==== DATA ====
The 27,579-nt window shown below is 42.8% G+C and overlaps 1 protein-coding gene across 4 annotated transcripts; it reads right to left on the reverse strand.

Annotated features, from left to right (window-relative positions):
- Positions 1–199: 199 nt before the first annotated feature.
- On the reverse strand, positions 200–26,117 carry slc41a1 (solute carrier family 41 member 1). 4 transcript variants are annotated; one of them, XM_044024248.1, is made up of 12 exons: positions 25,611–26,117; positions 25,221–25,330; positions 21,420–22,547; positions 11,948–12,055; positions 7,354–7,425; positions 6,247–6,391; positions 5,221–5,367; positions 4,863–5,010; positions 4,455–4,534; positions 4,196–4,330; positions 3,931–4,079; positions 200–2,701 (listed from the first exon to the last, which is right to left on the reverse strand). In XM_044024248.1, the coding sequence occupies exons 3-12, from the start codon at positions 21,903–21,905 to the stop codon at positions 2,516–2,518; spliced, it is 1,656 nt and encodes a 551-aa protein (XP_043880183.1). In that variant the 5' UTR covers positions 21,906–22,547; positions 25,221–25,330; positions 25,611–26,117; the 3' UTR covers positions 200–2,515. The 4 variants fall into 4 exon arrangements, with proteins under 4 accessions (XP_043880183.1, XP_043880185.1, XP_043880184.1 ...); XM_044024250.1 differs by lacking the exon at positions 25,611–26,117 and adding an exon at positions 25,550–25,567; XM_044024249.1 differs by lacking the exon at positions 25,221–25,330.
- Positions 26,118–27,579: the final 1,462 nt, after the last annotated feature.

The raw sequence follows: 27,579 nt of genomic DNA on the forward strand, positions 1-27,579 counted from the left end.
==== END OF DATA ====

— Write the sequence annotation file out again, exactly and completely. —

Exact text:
The 27,579-nt window shown below is 42.8% G+C and overlaps 1 protein-coding gene across 4 annotated transcripts; it reads right to left on the reverse strand.

Annotated features, from left to right (window-relative positions):
- Positions 1–199: 199 nt before the first annotated feature.
- On the reverse strand, positions 200–26,117 carry slc41a1 (solute carrier family 41 member 1). 4 transcript variants are annotated; one of them, XM_044024248.1, is made up of 12 exons: positions 25,611–26,117; positions 25,221–25,330; positions 21,420–22,547; positions 11,948–12,055; positions 7,354–7,425; positions 6,247–6,391; positions 5,221–5,367; positions 4,863–5,010; positions 4,455–4,534; positions 4,196–4,330; positions 3,931–4,079; positions 200–2,701 (listed from the first exon to the last, which is right to left on the reverse strand). In XM_044024248.1, the coding sequence occupies exons 3-12, from the start codon at positions 21,903–21,905 to the stop codon at positions 2,516–2,518; spliced, it is 1,656 nt and encodes a 551-aa protein (XP_043880183.1). In that variant the 5' UTR covers positions 21,906–22,547; positions 25,221–25,330; positions 25,611–26,117; the 3' UTR covers positions 200–2,515. The 4 variants fall into 4 exon arrangements, with proteins under 4 accessions (XP_043880183.1, XP_043880185.1, XP_043880184.1 ...); XM_044024250.1 differs by lacking the exon at positions 25,611–26,117 and adding an exon at positions 25,550–25,567; XM_044024249.1 differs by lacking the exon at positions 25,221–25,330.
- Positions 26,118–27,579: the final 1,462 nt, after the last annotated feature.

The raw sequence follows: 27,579 nt of genomic DNA on the forward strand, positions 1-27,579 counted from the left end.